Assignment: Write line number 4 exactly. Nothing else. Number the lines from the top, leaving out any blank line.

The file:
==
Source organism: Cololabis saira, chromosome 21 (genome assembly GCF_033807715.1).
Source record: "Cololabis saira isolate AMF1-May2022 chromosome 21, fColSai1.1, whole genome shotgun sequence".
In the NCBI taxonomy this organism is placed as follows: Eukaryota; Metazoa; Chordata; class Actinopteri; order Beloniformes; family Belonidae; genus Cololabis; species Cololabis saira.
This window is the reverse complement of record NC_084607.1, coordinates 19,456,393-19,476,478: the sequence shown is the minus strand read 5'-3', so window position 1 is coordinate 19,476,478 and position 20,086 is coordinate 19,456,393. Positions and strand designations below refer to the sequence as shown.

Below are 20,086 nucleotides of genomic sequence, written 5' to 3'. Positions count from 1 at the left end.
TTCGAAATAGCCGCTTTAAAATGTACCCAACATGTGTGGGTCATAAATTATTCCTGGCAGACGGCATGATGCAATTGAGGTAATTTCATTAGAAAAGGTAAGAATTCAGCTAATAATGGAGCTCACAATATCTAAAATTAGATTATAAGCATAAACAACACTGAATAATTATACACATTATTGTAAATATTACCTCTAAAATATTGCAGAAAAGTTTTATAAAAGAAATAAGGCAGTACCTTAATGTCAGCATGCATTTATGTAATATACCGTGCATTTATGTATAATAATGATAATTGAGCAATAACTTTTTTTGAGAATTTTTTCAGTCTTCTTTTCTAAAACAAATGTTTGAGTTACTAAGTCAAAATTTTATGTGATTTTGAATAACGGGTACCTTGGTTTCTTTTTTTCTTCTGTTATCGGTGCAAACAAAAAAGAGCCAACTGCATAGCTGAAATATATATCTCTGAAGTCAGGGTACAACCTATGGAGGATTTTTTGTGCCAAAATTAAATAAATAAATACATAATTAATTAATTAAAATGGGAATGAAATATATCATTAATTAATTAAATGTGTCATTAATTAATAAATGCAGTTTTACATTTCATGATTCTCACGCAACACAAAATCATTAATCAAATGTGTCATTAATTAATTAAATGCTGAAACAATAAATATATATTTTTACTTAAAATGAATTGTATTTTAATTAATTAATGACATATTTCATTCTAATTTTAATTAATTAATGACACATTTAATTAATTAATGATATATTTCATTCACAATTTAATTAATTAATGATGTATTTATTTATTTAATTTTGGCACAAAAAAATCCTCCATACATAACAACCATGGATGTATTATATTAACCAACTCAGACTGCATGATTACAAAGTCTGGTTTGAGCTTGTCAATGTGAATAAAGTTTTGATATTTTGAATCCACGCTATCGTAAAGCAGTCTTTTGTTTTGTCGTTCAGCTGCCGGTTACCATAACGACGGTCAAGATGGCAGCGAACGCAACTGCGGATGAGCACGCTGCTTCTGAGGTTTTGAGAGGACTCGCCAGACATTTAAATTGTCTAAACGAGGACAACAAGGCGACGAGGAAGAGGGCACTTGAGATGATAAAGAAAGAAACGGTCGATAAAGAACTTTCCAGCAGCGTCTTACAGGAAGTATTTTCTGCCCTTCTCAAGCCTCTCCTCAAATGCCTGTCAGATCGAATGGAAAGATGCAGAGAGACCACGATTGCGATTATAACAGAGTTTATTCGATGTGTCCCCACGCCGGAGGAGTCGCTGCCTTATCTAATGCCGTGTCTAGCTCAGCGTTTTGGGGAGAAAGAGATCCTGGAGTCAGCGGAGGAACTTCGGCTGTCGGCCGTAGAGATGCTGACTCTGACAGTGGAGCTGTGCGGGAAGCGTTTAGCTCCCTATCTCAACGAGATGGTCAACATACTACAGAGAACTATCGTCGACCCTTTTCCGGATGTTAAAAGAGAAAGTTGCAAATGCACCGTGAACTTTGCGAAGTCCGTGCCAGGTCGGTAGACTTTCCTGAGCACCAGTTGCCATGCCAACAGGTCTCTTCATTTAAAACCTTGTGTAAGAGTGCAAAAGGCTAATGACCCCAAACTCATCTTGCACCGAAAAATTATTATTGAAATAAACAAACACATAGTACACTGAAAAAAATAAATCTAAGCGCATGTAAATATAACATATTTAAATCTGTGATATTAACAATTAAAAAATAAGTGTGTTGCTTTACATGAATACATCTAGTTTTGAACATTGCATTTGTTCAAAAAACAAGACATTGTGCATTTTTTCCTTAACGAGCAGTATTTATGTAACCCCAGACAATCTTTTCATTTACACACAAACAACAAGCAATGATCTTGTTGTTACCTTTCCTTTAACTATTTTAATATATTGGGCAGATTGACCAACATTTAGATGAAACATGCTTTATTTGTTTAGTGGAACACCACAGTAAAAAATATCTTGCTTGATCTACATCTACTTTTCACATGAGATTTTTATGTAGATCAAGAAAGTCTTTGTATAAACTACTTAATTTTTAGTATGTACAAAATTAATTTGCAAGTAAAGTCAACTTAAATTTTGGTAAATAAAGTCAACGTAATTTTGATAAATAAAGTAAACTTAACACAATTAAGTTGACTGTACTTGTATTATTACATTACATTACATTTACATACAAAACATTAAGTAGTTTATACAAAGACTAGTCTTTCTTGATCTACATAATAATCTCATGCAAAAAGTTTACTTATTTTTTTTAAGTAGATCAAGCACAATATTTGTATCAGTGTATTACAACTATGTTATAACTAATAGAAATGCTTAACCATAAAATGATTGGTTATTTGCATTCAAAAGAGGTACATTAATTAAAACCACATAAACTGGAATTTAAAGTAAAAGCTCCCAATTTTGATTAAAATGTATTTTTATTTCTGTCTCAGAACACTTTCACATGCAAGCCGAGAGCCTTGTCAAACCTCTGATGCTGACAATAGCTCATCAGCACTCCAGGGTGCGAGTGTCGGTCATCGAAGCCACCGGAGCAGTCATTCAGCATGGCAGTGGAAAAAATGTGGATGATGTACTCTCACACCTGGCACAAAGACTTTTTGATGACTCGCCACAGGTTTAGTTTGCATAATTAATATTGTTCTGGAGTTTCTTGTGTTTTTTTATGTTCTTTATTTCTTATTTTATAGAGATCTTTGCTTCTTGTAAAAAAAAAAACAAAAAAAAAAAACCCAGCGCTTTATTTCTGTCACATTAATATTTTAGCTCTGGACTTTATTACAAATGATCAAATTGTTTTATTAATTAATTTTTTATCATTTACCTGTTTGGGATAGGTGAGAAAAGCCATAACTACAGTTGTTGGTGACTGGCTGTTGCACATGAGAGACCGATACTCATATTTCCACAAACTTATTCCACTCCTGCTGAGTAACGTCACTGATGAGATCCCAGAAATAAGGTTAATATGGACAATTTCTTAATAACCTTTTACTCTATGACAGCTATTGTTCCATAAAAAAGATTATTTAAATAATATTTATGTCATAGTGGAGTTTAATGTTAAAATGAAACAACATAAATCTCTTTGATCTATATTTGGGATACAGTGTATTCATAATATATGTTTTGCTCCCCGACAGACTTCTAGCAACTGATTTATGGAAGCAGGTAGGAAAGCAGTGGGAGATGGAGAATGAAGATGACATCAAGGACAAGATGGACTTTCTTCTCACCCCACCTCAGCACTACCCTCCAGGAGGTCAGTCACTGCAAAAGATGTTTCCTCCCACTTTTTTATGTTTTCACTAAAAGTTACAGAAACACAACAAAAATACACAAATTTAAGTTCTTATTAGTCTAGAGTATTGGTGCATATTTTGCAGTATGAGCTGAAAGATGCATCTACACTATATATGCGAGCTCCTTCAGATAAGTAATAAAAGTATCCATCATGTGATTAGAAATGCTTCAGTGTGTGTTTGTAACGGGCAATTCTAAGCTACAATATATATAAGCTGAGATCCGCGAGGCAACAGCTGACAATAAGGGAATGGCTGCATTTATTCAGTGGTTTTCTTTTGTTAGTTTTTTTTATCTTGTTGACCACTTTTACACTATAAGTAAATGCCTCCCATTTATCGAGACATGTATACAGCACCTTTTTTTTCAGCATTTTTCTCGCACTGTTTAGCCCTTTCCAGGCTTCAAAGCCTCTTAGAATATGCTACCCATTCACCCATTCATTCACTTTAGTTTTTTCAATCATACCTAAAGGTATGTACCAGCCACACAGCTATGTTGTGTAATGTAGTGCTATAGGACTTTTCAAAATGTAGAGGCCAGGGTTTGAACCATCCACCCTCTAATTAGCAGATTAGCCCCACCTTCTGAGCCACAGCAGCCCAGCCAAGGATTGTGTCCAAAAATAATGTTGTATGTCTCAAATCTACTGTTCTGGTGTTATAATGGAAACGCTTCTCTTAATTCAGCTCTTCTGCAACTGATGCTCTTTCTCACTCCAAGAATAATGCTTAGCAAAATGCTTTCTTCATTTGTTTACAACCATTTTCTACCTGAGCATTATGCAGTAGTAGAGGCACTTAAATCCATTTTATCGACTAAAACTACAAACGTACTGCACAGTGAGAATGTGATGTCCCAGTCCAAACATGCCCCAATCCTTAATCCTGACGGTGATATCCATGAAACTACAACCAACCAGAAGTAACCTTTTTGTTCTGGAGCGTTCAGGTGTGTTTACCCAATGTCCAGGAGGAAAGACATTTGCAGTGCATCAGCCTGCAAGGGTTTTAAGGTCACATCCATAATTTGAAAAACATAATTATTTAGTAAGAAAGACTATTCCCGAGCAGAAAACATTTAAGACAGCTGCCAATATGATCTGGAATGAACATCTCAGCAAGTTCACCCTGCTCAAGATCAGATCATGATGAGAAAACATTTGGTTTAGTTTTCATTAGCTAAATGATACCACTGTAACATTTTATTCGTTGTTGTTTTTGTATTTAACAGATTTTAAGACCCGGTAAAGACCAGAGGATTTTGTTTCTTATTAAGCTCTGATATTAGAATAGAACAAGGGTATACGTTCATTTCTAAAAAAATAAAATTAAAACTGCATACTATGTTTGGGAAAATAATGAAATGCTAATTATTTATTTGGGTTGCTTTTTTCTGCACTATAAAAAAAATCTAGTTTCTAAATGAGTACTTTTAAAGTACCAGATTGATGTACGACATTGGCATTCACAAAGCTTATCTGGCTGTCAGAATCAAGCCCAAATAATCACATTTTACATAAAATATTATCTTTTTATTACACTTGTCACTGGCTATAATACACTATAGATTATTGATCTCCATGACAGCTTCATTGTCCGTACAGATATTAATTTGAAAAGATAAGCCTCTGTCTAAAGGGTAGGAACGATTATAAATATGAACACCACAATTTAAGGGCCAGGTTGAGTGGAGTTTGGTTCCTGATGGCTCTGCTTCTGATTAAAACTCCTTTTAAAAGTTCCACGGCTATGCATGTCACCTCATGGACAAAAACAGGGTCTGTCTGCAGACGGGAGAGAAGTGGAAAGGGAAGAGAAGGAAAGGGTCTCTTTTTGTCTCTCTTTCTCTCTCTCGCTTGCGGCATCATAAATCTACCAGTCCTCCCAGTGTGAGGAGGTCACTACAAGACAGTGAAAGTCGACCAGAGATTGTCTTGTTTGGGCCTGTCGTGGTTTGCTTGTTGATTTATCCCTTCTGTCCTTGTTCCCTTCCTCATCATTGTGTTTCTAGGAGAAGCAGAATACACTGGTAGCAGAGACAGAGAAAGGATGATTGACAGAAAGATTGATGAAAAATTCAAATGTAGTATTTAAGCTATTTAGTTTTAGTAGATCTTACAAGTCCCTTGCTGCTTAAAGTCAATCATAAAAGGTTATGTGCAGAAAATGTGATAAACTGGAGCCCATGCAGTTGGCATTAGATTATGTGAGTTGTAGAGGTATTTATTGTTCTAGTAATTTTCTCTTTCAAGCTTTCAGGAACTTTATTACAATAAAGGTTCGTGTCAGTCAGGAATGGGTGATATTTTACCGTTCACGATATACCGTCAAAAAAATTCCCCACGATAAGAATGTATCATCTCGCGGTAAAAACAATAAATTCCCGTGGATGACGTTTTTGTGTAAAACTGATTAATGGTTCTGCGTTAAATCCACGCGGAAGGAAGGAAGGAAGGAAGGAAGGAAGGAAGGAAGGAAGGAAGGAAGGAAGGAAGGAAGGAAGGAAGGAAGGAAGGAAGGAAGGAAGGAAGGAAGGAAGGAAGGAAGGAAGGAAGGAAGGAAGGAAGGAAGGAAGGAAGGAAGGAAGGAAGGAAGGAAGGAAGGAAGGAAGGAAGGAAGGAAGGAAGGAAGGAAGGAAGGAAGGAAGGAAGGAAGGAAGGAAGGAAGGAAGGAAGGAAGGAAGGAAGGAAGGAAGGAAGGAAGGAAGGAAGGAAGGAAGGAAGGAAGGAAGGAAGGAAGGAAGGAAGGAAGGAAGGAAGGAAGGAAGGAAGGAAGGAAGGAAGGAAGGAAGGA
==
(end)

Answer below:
This window is the reverse complement of record NC_084607.1, coordinates 19,456,393-19,476,478: the sequence shown is the minus strand read 5'-3', so window position 1 is coordinate 19,476,478 and position 20,086 is coordinate 19,456,393. Positions and strand designations below refer to the sequence as shown.